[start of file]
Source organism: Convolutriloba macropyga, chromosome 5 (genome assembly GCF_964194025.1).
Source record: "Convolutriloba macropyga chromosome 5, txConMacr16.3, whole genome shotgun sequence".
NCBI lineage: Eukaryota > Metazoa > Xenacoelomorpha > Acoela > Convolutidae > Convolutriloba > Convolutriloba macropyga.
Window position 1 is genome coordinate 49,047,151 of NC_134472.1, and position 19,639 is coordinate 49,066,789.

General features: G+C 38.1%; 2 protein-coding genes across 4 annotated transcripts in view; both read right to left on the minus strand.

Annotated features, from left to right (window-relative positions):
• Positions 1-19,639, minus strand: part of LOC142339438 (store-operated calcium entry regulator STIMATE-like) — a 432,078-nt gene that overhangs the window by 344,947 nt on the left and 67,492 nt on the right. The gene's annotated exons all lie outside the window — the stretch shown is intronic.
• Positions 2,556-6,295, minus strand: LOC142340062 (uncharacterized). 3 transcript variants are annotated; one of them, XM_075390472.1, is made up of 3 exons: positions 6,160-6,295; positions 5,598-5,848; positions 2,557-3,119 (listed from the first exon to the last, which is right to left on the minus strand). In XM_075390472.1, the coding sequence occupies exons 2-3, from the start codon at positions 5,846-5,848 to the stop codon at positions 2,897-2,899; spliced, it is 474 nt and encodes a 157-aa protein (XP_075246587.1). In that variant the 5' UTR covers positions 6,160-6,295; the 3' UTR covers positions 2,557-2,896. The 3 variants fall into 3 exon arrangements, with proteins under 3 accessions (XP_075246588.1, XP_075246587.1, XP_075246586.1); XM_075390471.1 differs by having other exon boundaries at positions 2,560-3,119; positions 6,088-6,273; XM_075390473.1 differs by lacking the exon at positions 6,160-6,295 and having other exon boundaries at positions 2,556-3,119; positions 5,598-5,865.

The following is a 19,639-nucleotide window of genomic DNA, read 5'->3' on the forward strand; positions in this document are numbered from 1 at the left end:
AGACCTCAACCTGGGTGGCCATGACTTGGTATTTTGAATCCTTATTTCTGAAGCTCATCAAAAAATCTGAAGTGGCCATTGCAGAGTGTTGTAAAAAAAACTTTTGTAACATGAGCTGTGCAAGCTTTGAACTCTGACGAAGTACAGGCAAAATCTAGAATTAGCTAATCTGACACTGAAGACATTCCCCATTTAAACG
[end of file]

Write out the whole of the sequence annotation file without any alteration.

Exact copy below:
Source organism: Convolutriloba macropyga, chromosome 5 (genome assembly GCF_964194025.1).
Source record: "Convolutriloba macropyga chromosome 5, txConMacr16.3, whole genome shotgun sequence".
NCBI lineage: Eukaryota > Metazoa > Xenacoelomorpha > Acoela > Convolutidae > Convolutriloba > Convolutriloba macropyga.
Window position 1 is genome coordinate 49,047,151 of NC_134472.1, and position 19,639 is coordinate 49,066,789.

General features: G+C 38.1%; 2 protein-coding genes across 4 annotated transcripts in view; both read right to left on the minus strand.

Annotated features, from left to right (window-relative positions):
• Positions 1-19,639, minus strand: part of LOC142339438 (store-operated calcium entry regulator STIMATE-like) — a 432,078-nt gene that overhangs the window by 344,947 nt on the left and 67,492 nt on the right. The gene's annotated exons all lie outside the window — the stretch shown is intronic.
• Positions 2,556-6,295, minus strand: LOC142340062 (uncharacterized). 3 transcript variants are annotated; one of them, XM_075390472.1, is made up of 3 exons: positions 6,160-6,295; positions 5,598-5,848; positions 2,557-3,119 (listed from the first exon to the last, which is right to left on the minus strand). In XM_075390472.1, the coding sequence occupies exons 2-3, from the start codon at positions 5,846-5,848 to the stop codon at positions 2,897-2,899; spliced, it is 474 nt and encodes a 157-aa protein (XP_075246587.1). In that variant the 5' UTR covers positions 6,160-6,295; the 3' UTR covers positions 2,557-2,896. The 3 variants fall into 3 exon arrangements, with proteins under 3 accessions (XP_075246588.1, XP_075246587.1, XP_075246586.1); XM_075390471.1 differs by having other exon boundaries at positions 2,560-3,119; positions 6,088-6,273; XM_075390473.1 differs by lacking the exon at positions 6,160-6,295 and having other exon boundaries at positions 2,556-3,119; positions 5,598-5,865.

The following is a 19,639-nucleotide window of genomic DNA, read 5'->3' on the forward strand; positions in this document are numbered from 1 at the left end:
AGACCTCAACCTGGGTGGCCATGACTTGGTATTTTGAATCCTTATTTCTGAAGCTCATCAAAAAATCTGAAGTGGCCATTGCAGAGTGTTGTAAAAAAAACTTTTGTAACATGAGCTGTGCAAGCTTTGAACTCTGACGAAGTACAGGCAAAATCTAGAATTAGCTAATCTGACACTGAAGACATTCCCCATTTAAACG